Show Summary Details
Page of

(p. 199) The Role of the Attorney in a Private Practice 

(p. 199) The Role of the Attorney in a Private Practice
Chapter:
(p. 199) The Role of the Attorney in a Private Practice
Author(s):

A. Steven Frankel

DOI:
10.1093/med:psych/9780190272166.003.0017
Page of

date: 23 November 2017

This chapter addresses the broad variety of legal professionals that private practitioners may need to consult. Topics include pre-practice concerns for unlicensed individuals and the issues that arise when one builds, maintains, and enhances a private practice. Attorneys can be of critical importance in the areas of marketing, establishing a fee structure and payment practices, adding colleagues, and responding to difficult and/or threatening clients. Other situations in which attorneys can play a vital role include responding to licensing board complaints, malpractice lawsuits, and criminal complaints, as well as interactions with insurance companies and planning for practice transition and termination. Suggestions are provided for how to locate good attorneys, how to work with attorneys, and how to stop working with them when necessary.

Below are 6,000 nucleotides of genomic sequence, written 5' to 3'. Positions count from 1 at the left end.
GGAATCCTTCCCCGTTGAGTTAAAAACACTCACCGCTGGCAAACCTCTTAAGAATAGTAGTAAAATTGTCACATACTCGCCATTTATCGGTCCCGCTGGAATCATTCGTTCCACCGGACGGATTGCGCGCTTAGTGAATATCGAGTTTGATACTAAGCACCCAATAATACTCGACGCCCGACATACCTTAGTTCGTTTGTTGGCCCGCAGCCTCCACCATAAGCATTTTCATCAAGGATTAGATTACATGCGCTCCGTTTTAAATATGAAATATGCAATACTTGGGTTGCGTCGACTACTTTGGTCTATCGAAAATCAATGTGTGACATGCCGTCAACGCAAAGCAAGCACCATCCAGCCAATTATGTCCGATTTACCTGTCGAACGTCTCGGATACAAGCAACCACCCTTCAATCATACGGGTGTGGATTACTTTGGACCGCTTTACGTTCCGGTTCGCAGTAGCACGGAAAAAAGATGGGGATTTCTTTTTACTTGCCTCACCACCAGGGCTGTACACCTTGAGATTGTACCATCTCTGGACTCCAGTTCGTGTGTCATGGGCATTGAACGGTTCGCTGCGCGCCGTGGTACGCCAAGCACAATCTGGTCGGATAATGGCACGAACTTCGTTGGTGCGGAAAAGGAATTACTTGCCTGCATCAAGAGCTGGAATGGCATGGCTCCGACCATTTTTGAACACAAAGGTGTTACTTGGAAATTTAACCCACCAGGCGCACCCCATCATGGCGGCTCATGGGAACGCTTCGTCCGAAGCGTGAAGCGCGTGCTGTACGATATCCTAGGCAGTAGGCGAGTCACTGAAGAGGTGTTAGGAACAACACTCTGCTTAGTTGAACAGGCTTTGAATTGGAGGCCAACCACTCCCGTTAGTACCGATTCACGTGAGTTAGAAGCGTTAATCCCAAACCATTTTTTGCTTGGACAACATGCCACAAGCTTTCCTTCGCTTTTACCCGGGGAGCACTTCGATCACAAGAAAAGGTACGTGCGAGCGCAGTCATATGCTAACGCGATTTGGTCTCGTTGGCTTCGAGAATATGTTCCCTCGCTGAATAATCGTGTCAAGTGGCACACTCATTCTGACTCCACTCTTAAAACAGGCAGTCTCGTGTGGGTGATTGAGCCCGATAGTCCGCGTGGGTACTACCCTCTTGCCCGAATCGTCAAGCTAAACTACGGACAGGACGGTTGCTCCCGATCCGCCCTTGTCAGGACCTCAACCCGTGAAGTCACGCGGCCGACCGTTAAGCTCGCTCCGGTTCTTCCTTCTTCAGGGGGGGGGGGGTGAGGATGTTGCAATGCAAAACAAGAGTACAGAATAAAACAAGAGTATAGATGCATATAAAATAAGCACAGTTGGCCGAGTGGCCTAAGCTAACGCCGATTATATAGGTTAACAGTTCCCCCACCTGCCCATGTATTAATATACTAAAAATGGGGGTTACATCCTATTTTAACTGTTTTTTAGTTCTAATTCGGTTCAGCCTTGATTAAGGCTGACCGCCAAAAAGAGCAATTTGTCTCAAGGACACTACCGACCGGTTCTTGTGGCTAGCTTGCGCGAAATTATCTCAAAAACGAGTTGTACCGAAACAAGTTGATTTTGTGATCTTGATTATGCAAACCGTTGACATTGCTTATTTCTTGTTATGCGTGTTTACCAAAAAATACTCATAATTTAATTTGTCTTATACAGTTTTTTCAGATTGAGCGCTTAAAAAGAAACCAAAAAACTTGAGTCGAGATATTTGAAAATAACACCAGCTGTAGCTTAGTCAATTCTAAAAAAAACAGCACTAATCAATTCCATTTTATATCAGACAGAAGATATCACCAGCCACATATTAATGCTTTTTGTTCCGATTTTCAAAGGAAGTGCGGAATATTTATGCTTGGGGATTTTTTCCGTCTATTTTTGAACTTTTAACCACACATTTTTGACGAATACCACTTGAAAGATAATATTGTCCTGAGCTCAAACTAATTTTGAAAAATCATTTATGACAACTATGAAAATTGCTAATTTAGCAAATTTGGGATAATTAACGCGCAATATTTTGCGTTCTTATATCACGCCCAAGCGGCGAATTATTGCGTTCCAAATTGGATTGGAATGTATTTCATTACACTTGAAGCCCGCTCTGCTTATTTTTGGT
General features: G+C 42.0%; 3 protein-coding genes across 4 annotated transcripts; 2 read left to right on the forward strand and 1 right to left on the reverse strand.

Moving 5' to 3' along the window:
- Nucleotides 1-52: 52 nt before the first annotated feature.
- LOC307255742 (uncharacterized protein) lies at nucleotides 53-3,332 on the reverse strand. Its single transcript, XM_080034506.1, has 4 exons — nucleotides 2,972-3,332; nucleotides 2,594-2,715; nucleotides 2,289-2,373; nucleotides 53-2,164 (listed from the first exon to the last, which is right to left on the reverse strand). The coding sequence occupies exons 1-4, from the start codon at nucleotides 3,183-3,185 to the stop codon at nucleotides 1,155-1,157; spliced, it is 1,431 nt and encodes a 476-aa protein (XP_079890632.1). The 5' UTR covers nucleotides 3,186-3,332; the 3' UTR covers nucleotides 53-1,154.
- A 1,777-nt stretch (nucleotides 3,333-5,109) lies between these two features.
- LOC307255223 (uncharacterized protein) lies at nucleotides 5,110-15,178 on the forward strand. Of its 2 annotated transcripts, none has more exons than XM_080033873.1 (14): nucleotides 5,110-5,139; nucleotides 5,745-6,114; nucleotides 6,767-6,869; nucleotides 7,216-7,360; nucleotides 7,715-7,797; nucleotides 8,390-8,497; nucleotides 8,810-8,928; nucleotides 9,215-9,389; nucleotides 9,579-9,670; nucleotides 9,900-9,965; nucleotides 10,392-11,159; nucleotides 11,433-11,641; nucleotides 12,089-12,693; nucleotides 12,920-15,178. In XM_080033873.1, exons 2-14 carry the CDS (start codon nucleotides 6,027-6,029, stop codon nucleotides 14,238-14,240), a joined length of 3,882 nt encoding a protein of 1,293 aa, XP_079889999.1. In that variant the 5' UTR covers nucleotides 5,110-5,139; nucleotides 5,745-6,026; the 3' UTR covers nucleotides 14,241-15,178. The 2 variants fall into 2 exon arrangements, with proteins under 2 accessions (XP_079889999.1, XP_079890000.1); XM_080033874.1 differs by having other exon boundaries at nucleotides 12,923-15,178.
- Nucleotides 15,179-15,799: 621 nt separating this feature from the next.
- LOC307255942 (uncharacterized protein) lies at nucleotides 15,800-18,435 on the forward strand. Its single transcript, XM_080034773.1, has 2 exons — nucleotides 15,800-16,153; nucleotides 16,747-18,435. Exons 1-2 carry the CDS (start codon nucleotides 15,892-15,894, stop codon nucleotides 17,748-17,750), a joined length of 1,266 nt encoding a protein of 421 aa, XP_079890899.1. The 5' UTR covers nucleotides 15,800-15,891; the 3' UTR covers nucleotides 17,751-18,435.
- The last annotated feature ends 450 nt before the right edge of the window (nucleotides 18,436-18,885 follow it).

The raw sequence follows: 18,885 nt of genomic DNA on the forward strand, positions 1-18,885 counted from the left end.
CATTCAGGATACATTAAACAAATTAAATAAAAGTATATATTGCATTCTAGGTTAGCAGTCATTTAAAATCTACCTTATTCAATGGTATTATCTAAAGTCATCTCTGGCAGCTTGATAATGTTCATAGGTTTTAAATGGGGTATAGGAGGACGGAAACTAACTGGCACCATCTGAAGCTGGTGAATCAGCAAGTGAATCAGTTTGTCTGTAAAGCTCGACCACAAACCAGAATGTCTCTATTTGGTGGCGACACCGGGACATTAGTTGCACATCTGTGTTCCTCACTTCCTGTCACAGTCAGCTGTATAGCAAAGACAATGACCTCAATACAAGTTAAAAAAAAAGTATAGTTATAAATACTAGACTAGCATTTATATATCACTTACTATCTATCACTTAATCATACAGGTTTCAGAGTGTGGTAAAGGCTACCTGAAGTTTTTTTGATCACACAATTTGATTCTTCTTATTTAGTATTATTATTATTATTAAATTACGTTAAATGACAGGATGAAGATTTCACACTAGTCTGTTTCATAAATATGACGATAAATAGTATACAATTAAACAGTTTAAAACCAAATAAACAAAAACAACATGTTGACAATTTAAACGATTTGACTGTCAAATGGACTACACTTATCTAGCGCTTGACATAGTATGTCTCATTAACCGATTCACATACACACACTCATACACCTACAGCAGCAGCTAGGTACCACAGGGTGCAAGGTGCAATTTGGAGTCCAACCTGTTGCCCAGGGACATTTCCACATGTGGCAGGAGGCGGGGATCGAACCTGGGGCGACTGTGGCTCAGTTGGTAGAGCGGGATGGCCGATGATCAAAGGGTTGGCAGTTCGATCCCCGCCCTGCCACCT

Access to the complete content on Oxford Clinical Psychology requires a subscription or purchase. Public users are able to search the site and view the abstracts and keywords for each book and chapter without a subscription.

Please subscribe or login to access full text content.

If you have purchased a print title that contains an access token, please see the token for information about how to register your code.

For questions on access or troubleshooting, please check our FAQs, and if you can't find the answer there, please contact us.